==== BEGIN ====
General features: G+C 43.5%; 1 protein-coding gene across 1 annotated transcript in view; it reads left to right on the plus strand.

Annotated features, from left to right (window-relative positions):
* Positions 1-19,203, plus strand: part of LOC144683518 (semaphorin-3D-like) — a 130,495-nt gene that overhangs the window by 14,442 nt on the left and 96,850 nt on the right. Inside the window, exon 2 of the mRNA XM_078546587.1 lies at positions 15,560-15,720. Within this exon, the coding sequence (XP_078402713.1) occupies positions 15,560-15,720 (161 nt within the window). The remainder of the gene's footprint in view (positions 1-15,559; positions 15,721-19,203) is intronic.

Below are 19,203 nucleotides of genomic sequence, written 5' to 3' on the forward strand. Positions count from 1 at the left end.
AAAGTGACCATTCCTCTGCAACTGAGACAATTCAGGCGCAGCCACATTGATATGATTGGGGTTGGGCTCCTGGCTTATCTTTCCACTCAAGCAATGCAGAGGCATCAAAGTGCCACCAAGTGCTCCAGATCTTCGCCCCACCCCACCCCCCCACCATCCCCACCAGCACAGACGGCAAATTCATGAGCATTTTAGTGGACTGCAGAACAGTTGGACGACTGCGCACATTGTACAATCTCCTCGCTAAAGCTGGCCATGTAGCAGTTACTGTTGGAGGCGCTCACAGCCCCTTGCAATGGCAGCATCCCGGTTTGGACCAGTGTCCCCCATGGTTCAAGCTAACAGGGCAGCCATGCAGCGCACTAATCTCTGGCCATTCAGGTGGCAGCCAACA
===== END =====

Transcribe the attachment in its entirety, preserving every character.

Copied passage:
General features: G+C 43.5%; 1 protein-coding gene across 1 annotated transcript in view; it reads left to right on the plus strand.

Annotated features, from left to right (window-relative positions):
* Positions 1-19,203, plus strand: part of LOC144683518 (semaphorin-3D-like) — a 130,495-nt gene that overhangs the window by 14,442 nt on the left and 96,850 nt on the right. Inside the window, exon 2 of the mRNA XM_078546587.1 lies at positions 15,560-15,720. Within this exon, the coding sequence (XP_078402713.1) occupies positions 15,560-15,720 (161 nt within the window). The remainder of the gene's footprint in view (positions 1-15,559; positions 15,721-19,203) is intronic.

Below are 19,203 nucleotides of genomic sequence, written 5' to 3' on the forward strand. Positions count from 1 at the left end.
AAAGTGACCATTCCTCTGCAACTGAGACAATTCAGGCGCAGCCACATTGATATGATTGGGGTTGGGCTCCTGGCTTATCTTTCCACTCAAGCAATGCAGAGGCATCAAAGTGCCACCAAGTGCTCCAGATCTTCGCCCCACCCCACCCCCCCACCATCCCCACCAGCACAGACGGCAAATTCATGAGCATTTTAGTGGACTGCAGAACAGTTGGACGACTGCGCACATTGTACAATCTCCTCGCTAAAGCTGGCCATGTAGCAGTTACTGTTGGAGGCGCTCACAGCCCCTTGCAATGGCAGCATCCCGGTTTGGACCAGTGTCCCCCATGGTTCAAGCTAACAGGGCAGCCATGCAGCGCACTAATCTCTGGCCATTCAGGTGGCAGCCAACA